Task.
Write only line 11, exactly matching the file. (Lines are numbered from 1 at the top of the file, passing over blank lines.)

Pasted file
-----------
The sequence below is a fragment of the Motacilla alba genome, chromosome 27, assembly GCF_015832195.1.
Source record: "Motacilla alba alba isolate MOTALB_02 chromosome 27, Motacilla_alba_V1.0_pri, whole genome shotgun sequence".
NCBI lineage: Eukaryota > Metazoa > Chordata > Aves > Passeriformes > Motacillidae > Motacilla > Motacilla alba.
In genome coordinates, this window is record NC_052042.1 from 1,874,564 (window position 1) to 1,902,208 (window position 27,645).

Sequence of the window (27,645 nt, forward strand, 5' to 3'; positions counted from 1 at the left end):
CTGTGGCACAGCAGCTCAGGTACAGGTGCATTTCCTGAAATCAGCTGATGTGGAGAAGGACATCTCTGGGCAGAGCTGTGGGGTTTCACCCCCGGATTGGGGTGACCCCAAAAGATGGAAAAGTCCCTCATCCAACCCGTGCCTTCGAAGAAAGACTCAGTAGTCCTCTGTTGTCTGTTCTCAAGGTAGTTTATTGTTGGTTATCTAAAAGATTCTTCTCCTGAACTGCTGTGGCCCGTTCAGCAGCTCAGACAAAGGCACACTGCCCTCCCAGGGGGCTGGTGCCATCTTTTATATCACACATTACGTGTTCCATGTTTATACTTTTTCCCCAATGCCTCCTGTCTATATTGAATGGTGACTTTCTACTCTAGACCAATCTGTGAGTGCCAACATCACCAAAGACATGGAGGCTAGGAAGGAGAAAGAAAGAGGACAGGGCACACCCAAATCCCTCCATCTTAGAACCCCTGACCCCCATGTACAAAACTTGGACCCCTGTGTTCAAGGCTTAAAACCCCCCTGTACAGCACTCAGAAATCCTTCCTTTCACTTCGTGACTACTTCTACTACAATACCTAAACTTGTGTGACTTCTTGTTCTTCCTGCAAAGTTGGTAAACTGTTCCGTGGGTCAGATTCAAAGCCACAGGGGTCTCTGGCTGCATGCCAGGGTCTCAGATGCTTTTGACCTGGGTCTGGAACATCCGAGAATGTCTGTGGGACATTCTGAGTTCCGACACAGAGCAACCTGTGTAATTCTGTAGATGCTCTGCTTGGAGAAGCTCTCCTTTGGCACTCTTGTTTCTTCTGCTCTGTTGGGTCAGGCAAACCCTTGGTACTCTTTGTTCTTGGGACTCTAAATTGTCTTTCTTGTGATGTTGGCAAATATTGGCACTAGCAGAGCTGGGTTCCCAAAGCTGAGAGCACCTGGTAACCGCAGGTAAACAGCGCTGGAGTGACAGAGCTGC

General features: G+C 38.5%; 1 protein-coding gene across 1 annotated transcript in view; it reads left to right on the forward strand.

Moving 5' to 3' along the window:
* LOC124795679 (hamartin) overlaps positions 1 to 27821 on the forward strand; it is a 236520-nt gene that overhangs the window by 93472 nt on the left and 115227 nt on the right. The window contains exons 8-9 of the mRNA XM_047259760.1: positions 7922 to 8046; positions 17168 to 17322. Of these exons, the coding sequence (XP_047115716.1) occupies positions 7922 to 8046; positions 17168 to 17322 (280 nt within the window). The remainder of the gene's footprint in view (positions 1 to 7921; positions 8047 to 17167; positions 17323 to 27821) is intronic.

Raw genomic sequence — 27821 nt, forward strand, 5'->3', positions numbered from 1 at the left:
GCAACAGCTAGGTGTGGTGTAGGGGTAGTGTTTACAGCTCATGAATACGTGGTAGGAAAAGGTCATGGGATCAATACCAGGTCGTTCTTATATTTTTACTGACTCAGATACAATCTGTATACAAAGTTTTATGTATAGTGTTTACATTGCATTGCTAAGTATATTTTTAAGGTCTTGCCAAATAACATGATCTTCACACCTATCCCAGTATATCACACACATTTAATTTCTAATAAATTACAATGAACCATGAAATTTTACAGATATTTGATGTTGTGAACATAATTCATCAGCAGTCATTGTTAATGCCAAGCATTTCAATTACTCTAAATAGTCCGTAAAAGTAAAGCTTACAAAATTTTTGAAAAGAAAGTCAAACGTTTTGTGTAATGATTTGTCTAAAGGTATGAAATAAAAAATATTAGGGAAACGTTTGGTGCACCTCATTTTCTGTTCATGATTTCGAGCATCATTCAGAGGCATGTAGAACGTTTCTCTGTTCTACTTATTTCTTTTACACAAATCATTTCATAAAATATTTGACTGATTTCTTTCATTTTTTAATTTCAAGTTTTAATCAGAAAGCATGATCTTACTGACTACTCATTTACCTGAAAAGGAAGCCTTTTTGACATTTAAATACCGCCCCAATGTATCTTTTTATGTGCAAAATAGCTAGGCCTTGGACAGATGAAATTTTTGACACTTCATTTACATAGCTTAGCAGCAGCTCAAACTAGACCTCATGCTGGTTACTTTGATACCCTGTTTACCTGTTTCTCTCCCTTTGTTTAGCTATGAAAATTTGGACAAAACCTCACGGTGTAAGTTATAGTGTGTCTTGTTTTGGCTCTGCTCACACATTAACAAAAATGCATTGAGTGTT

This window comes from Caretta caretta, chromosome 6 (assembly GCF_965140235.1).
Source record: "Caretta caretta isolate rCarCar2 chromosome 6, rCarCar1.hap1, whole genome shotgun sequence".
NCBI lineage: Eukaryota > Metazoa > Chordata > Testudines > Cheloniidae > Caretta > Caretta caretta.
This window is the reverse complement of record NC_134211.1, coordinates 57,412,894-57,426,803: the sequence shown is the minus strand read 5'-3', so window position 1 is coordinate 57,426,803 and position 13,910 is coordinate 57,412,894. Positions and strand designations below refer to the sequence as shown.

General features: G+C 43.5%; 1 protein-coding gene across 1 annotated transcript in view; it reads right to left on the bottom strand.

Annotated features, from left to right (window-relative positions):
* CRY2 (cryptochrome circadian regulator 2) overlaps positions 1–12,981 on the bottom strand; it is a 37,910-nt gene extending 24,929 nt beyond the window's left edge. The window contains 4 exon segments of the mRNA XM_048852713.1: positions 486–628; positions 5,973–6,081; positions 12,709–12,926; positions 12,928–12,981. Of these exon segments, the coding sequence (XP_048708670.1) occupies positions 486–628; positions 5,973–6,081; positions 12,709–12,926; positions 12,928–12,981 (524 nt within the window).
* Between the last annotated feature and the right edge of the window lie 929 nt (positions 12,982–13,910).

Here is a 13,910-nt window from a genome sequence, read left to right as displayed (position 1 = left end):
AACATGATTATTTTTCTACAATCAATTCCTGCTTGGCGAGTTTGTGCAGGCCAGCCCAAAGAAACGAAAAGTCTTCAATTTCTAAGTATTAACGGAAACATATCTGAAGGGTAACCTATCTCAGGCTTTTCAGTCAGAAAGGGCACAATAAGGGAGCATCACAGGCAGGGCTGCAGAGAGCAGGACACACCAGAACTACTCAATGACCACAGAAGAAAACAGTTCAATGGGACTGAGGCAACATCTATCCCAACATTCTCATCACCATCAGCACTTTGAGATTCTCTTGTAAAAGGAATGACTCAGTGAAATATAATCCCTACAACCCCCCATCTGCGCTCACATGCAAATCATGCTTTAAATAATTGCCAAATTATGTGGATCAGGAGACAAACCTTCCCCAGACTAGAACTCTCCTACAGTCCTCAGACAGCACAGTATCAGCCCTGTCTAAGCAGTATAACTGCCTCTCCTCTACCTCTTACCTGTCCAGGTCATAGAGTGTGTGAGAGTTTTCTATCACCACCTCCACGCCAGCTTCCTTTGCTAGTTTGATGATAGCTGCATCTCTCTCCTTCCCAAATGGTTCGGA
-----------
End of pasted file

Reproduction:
GCAACAGCTAGGTGTGGTGTAGGGGTAGTGTTTACAGCTCATGAATACGTGGTAGGAAAAGGTCATGGGATCAATACCAGGTCGTTCTTATATTTTTACTGACTCAGATACAATCTGTATACAAAGTTTTATGTATAGTGTTTACATTGCATTGCTAAGTATATTTTTAAGGTCTTGCCAAATAACATGATCTTCACACCTATCCCAGTATATCACACACATTTAATTTCTAATAAATTACAATGAACCATGAAATTTTACAGATATTTGATGTTGTGAACATAATTCATCAGCAGTCATTGTTAATGCCAAGCATTTCAATTACTCTAAATAGTCCGTAAAAGTAAAGCTTACAAAATTTTTGAAAAGAAAGTCAAACGTTTTGTGTAATGATTTGTCTAAAGGTATGAAATAAAAAATATTAGGGAAACGTTTGGTGCACCTCATTTTCTGTTCATGATTTCGAGCATCATTCAGAGGCATGTAGAACGTTTCTCTGTTCTACTTATTTCTTTTACACAAATCATTTCATAAAATATTTGACTGATTTCTTTCATTTTTTAATTTCAAGTTTTAATCAGAAAGCATGATCTTACTGACTACTCATTTACCTGAAAAGGAAGCCTTTTTGACATTTAAATACCGCCCCAATGTATCTTTTTATGTGCAAAATAGCTAGGCCTTGGACAGATGAAATTTTTGACACTTCATTTACATAGCTTAGCAGCAGCTCAAACTAGACCTCATGCTGGTTACTTTGATACCCTGTTTACCTGTTTCTCTCCCTTTGTTTAGCTATGAAAATTTGGACAAAACCTCACGGTGTAAGTTATAGTGTGTCTTGTTTTGGCTCTGCTCACACATTAACAAAAATGCATTGAGTGTT